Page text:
The lunacy of trying to avoid NSA spying by moving e-mail and cloud out of the US

Summary:Some people are ao much in a panic about the NSA spying on them that they're going to move their e-mail and cloud services out of the US entirely to "safer" foreign companies.

The Information Technology and Innovation Foundation recently claimed that thanks to the National Security Agency (NSA) spying programs, US cloud providers would lose at least 10 percent of its foreign market, $21.5 billion, to European or Asian competitors . Others are considering abandoning American Internet companies and e-mail providers in favor of European providers.

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But if I were the NSA, I could only say, "Yes! Please move out of the US so we don't need to deal with the he Foreign Intelligence Surveillance Court (FISC)!"

Why would the NSA want you to move your data to cloud and e-mail providers in other countries?

Because, in the United States, the NSA and friends need to jump through the FISC hoops to listen in to your e-mail, cloud data transfers, phone calls, whatever. If you're doing any of the above to someone or some site outside of the US, any of your communications are pretty much fair game.

Now, you can certainly argue that the "no such agency" is doing way too much domestic spying anyway. Or, that the entire domestic eavesdropping thing has been vastly overblown . Or, you can believe that FISC is little more than a rubber stamp. And, last but not least, that way too many people like Edward Snowden have way too much access to the data the NSA does collect .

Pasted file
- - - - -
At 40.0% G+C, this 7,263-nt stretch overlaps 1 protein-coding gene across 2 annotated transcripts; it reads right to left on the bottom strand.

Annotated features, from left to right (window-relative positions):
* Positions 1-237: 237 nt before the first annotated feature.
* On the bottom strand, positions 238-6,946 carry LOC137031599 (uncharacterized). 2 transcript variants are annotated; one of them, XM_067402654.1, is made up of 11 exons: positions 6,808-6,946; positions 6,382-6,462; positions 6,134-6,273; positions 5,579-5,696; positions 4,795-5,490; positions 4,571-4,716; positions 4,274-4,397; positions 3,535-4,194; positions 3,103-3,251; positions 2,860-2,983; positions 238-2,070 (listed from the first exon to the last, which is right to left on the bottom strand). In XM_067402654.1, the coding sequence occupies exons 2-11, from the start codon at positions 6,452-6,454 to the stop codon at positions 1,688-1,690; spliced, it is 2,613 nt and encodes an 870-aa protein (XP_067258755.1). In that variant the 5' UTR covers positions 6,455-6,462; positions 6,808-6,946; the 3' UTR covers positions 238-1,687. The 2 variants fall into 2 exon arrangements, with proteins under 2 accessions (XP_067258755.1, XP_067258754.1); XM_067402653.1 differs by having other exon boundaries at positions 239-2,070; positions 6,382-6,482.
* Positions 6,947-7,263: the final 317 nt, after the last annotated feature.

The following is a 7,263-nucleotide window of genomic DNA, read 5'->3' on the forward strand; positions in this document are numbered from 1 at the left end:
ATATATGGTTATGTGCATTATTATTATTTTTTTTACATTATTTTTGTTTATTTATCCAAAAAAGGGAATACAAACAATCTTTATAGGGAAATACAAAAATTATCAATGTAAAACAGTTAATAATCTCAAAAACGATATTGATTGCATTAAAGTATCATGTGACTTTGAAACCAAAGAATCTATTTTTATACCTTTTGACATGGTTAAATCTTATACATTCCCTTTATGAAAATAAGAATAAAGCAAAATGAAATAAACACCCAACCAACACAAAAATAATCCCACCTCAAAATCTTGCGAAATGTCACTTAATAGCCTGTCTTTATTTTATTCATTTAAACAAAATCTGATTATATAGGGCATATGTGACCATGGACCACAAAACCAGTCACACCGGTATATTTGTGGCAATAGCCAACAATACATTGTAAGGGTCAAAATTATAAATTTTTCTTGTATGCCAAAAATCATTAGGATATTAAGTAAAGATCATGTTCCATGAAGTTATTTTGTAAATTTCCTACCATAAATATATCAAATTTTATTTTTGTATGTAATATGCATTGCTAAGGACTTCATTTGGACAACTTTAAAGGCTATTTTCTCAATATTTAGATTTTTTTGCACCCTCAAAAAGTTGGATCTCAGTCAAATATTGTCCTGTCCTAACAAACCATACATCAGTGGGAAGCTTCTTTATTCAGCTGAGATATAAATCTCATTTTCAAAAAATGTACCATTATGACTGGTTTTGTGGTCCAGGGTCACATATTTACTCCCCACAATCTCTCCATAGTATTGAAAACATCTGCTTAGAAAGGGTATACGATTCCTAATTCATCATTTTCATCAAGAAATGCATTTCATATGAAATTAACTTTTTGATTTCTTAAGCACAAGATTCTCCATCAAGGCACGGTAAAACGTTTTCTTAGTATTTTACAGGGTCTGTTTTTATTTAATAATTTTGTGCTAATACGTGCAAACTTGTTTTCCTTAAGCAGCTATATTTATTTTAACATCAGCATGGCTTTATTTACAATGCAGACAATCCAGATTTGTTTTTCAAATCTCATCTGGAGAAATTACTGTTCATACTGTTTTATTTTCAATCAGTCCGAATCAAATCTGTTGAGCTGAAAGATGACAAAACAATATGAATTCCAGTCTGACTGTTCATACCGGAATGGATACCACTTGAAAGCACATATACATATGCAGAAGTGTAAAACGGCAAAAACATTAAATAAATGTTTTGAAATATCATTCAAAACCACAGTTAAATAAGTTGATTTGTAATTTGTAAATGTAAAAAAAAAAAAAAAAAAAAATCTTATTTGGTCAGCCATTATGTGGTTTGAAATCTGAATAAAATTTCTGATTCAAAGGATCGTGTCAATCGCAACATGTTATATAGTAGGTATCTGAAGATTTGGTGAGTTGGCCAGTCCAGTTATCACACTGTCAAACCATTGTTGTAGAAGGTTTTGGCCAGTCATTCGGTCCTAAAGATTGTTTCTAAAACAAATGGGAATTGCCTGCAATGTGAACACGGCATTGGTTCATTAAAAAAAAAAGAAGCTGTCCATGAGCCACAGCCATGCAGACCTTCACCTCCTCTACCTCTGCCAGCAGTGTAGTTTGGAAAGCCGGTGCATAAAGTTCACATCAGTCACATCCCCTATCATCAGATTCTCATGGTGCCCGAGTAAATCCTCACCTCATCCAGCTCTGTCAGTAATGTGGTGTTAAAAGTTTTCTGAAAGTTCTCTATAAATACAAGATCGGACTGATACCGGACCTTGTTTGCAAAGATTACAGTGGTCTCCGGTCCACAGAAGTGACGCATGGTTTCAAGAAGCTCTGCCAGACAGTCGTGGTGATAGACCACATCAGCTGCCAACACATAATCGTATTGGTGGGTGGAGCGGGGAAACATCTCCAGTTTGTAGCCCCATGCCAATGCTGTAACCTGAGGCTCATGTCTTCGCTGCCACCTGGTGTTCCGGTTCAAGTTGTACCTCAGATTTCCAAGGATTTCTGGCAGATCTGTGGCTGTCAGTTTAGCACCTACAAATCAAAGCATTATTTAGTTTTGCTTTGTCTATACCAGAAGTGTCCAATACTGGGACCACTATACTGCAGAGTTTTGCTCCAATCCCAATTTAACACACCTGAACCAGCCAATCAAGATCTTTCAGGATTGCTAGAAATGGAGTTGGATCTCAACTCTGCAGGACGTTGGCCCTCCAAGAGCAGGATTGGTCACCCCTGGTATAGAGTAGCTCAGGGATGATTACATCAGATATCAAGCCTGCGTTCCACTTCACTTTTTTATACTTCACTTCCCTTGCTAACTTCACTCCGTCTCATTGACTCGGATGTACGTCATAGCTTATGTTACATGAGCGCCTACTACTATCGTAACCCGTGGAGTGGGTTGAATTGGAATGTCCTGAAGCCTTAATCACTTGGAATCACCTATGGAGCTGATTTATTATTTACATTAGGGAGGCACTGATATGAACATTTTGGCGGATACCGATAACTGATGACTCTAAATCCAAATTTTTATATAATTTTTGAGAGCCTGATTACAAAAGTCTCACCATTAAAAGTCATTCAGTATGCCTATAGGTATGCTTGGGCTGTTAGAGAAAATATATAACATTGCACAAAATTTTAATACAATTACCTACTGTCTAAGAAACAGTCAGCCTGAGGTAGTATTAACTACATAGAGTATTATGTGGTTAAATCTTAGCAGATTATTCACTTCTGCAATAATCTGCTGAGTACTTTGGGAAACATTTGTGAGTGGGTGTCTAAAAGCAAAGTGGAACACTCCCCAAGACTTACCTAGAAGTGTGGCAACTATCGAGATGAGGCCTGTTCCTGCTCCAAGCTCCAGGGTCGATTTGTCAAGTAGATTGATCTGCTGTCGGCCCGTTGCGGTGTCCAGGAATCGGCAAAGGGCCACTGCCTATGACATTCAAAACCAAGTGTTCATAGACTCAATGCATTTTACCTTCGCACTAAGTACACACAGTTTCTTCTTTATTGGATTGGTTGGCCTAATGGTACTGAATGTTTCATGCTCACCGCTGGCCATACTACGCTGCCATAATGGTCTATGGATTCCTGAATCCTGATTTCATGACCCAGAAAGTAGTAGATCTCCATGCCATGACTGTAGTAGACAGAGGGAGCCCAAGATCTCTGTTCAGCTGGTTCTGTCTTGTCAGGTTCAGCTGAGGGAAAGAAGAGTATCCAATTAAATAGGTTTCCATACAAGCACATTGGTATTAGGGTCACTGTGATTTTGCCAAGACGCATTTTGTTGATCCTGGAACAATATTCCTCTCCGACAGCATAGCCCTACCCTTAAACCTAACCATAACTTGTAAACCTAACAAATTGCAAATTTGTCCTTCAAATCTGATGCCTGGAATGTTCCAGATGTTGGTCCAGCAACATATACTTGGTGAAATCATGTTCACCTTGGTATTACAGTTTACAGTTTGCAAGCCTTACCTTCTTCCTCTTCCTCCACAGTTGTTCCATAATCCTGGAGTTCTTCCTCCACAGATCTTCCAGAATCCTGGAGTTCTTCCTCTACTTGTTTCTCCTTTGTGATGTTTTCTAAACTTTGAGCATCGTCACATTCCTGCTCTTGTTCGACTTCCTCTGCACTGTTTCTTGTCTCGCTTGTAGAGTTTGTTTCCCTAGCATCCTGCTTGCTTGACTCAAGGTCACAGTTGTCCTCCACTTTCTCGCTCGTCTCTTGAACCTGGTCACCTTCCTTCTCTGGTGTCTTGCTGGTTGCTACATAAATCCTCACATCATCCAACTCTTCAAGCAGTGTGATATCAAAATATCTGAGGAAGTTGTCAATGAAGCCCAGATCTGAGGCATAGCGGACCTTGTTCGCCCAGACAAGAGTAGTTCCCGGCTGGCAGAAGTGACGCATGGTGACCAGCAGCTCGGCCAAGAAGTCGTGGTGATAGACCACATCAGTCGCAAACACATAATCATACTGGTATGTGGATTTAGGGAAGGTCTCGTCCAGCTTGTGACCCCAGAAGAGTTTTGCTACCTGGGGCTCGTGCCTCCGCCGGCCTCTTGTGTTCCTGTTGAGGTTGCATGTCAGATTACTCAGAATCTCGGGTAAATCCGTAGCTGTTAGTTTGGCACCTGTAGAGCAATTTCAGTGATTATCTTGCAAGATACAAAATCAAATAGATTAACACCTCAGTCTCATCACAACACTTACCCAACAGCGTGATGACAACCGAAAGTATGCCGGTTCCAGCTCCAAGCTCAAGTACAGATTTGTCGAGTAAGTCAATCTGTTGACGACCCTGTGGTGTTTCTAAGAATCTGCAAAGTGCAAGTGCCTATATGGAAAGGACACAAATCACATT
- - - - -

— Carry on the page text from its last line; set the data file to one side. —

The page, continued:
Six ways to protect yourself from the NSA and other eavesdroppers

But, here's the important part, outside of the US, the NSA doesn't need to worry about the FISC. Sure the European Union (EU) has strong data protection laws . So what?

The NSA has to follow a different set of laws for tracking data outside the US: The  Foreign Intelligence Surveillance Act (FISA) as amended by the 2001 Patriot Act. In the latest update to the Patriot Act, H.R. 6304, the American Civil Liberty Unions (ACLU) found that the revised bill allowed the NSA to "conduct mass, untargeted surveillance of all communications coming into and out of the United States, without any individualized review, and without any finding of wrongdoing." 

Starting to get the picture now? 

Let's step back for a moment. What is the NSA's job? Since Harry Truman set it up back in 1952 the NSA's job is to monitor foreign communications , whether it is electronic intelligence (ELINT) or signal intelligence (SIGINT). Update it to 2013 and the NSA's job is still tracking foreign communications. These can be either from one country to another, say Russia to China, or from someone in the US to another country.

It's always been this way. The NSA is a foreign intelligence agency. This is what they do for a living. Always have, always will.

There is nothing really new in what Snowden revealed to anyone who'd bothered to read the books of James Bamford. Bamford spelling all this out starting with his first book in 1983, The Puzzle Palace. The NSA is doing exactly what its mission has always been.

So, if you think for one second that moving your data out of the US, or keeping it out of the US will somehow make your information safer, think again. By doing so you actually make it more likely that the NSA will have access to it.

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Topics: Networking, Cloud, Government : US, Privacy, Security, Unified Comms

About

Steven J. Vaughan-Nichols, aka sjvn, has been writing about technology and the business of technology since CP/M-80 was the cutting edge, PC operating system; 300bps was a fast Internet connection; WordStar was the state of the art word processor; and we liked it.His work has been published in everything from highly technical publications... Full Bio

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